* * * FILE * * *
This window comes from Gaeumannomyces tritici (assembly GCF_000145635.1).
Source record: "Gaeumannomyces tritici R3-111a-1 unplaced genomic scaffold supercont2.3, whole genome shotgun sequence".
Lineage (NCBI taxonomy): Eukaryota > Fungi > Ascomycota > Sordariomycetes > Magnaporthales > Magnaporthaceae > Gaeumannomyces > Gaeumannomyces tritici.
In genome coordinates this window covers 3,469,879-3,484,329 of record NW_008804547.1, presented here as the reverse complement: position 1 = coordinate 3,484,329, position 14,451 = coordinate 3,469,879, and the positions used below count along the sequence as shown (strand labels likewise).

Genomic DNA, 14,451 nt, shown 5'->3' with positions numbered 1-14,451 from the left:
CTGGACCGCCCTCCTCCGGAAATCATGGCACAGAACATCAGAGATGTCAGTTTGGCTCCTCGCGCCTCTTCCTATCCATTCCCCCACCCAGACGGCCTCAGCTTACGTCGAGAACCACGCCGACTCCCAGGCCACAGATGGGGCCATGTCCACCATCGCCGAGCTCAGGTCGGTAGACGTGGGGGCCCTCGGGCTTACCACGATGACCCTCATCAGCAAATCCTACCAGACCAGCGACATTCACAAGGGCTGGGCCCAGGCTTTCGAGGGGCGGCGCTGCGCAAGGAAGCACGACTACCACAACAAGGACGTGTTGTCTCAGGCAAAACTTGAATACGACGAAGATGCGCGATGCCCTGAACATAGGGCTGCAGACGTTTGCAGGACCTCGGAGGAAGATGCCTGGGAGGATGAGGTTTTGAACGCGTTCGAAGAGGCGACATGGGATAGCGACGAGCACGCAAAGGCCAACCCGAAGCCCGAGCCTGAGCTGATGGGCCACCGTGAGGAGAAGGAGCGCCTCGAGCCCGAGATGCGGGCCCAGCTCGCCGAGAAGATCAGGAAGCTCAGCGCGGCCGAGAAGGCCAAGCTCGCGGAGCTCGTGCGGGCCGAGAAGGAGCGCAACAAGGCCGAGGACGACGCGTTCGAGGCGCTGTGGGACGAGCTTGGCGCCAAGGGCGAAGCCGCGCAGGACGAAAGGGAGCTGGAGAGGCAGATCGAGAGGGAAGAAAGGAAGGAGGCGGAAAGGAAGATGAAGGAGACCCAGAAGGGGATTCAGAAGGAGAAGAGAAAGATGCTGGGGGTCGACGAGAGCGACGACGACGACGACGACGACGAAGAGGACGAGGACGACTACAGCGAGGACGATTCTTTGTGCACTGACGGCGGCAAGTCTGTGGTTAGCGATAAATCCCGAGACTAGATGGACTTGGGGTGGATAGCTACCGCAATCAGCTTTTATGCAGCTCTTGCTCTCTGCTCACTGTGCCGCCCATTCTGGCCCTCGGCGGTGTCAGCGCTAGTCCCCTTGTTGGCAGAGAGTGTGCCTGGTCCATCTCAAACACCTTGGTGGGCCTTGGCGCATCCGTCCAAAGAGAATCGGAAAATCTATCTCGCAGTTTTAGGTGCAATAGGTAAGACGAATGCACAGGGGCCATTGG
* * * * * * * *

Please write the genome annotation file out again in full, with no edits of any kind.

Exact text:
This window comes from Gaeumannomyces tritici (assembly GCF_000145635.1).
Source record: "Gaeumannomyces tritici R3-111a-1 unplaced genomic scaffold supercont2.3, whole genome shotgun sequence".
Lineage (NCBI taxonomy): Eukaryota > Fungi > Ascomycota > Sordariomycetes > Magnaporthales > Magnaporthaceae > Gaeumannomyces > Gaeumannomyces tritici.
In genome coordinates this window covers 3,469,879-3,484,329 of record NW_008804547.1, presented here as the reverse complement: position 1 = coordinate 3,484,329, position 14,451 = coordinate 3,469,879, and the positions used below count along the sequence as shown (strand labels likewise).

Genomic DNA, 14,451 nt, shown 5'->3' with positions numbered 1-14,451 from the left:
CTGGACCGCCCTCCTCCGGAAATCATGGCACAGAACATCAGAGATGTCAGTTTGGCTCCTCGCGCCTCTTCCTATCCATTCCCCCACCCAGACGGCCTCAGCTTACGTCGAGAACCACGCCGACTCCCAGGCCACAGATGGGGCCATGTCCACCATCGCCGAGCTCAGGTCGGTAGACGTGGGGGCCCTCGGGCTTACCACGATGACCCTCATCAGCAAATCCTACCAGACCAGCGACATTCACAAGGGCTGGGCCCAGGCTTTCGAGGGGCGGCGCTGCGCAAGGAAGCACGACTACCACAACAAGGACGTGTTGTCTCAGGCAAAACTTGAATACGACGAAGATGCGCGATGCCCTGAACATAGGGCTGCAGACGTTTGCAGGACCTCGGAGGAAGATGCCTGGGAGGATGAGGTTTTGAACGCGTTCGAAGAGGCGACATGGGATAGCGACGAGCACGCAAAGGCCAACCCGAAGCCCGAGCCTGAGCTGATGGGCCACCGTGAGGAGAAGGAGCGCCTCGAGCCCGAGATGCGGGCCCAGCTCGCCGAGAAGATCAGGAAGCTCAGCGCGGCCGAGAAGGCCAAGCTCGCGGAGCTCGTGCGGGCCGAGAAGGAGCGCAACAAGGCCGAGGACGACGCGTTCGAGGCGCTGTGGGACGAGCTTGGCGCCAAGGGCGAAGCCGCGCAGGACGAAAGGGAGCTGGAGAGGCAGATCGAGAGGGAAGAAAGGAAGGAGGCGGAAAGGAAGATGAAGGAGACCCAGAAGGGGATTCAGAAGGAGAAGAGAAAGATGCTGGGGGTCGACGAGAGCGACGACGACGACGACGACGACGAAGAGGACGAGGACGACTACAGCGAGGACGATTCTTTGTGCACTGACGGCGGCAAGTCTGTGGTTAGCGATAAATCCCGAGACTAGATGGACTTGGGGTGGATAGCTACCGCAATCAGCTTTTATGCAGCTCTTGCTCTCTGCTCACTGTGCCGCCCATTCTGGCCCTCGGCGGTGTCAGCGCTAGTCCCCTTGTTGGCAGAGAGTGTGCCTGGTCCATCTCAAACACCTTGGTGGGCCTTGGCGCATCCGTCCAAAGAGAATCGGAAAATCTATCTCGCAGTTTTAGGTGCAATAGGTAAGACGAATGCACAGGGGCCATTGG